Items – static or arbitrary attributes

In Eve Online all in-game items have been dev-created, and everything called, say, a “civilian armor repairer” will have the exact same attributes.  This results in a commodities-based economy as opposed to a unique item economy.  For crafters the competitive advantage comes in 2 ways: doing research on a blueprint to make it cheaper or sourcing materials cheaper.

This is strking me as a pretty important discussion- a crafting system that results in either commodities or unique items.  I see pros and cons to both, so it’s possible they are two distinct ways of approaching the MMO world, and as such neither one is “more right” than the other.  However, I get the sense it would be possible to mix the two systems successfully; but that’s for another post.

If you go the unique items route, like in Star Wars Galaxies, you end up with zillions of player-crafted, say, acid launchers, each of which could have different attributes.  If another player is in the market for acid launchers, he has to not only locate acid launchers but he has to somehow sort through all those acid launchers’ attributes until he finds one with the kind of stats he wants.  I think this has a number of extensive ramifications to the gameplay: it results in a “bazaar” feel where shoppers roam throughout the merchants’ tables examining their (unique) goods, and I think it more strongly creates a “local economy” than a “global economy”.

The “bazaar” feel kind of precludes the possibility of centralized commodities markets that deal in large quantities of identical items.  If the crafting system results in unique items with unique hash numbers, then quite obviously you don’t have large quantities of identical items.  There is no common, universal reference point for an item’s attributes and value, so you end up with a more informal, local economy where prices are relative to the local population rather than, say, a regional population.  Granted, Eve Online has it’s markets programmatically segmented into regions, so it has a similar thing going on, but I think it’s a different effect when it’s done that way.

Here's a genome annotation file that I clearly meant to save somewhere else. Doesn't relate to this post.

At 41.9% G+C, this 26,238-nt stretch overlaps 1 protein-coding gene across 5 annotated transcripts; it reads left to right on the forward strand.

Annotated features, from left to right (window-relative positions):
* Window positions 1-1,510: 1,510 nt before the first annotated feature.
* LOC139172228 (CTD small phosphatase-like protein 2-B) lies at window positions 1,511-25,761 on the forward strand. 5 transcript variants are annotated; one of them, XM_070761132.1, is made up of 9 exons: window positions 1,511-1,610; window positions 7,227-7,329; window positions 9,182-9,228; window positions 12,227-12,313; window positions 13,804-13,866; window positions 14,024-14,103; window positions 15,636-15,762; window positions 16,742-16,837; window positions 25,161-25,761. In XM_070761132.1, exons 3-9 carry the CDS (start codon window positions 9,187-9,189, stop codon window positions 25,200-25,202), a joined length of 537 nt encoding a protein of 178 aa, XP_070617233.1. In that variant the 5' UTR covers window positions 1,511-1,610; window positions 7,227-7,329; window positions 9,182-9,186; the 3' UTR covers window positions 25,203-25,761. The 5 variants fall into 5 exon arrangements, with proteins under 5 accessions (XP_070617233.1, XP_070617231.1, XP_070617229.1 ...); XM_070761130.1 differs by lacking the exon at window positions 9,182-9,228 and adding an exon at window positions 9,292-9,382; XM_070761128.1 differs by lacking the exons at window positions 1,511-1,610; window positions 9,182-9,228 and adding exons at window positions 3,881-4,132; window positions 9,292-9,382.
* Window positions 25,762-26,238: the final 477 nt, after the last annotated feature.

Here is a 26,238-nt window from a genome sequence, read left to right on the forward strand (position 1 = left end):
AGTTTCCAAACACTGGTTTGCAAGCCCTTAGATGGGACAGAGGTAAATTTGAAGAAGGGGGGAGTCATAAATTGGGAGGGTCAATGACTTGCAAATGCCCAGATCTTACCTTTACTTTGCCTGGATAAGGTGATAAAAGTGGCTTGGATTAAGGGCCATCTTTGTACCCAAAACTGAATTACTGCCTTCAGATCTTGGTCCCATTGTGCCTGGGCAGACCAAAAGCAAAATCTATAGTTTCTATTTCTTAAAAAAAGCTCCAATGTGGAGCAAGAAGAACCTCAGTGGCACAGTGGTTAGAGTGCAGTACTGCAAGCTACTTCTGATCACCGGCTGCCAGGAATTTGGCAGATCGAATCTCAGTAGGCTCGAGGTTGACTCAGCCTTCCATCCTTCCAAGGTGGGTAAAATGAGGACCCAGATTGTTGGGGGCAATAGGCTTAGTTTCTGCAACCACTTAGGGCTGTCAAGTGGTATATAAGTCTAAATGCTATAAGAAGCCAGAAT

Implicit in this discussion is the issue of player-generated content.  If you go with a commodities economy you reduce opportunities of meaningful player-generated content.  If you go with a unique item economy you obviously allow for meaningful player-generated content.  I think static, dev-defined items inherent in a commodities-based world results in a bit of a “static” feel to the entire game.  The goal of the player is to find the “best” build.  In a full-fledged unique item, player-generated content kind of a world players look for the best build, yes, but they equally look for ever-new ways of countering and surprising their foes, and in addition there is the whole vein of research and development.  In the long run, this is the best route.  I’ll write more about it some other time.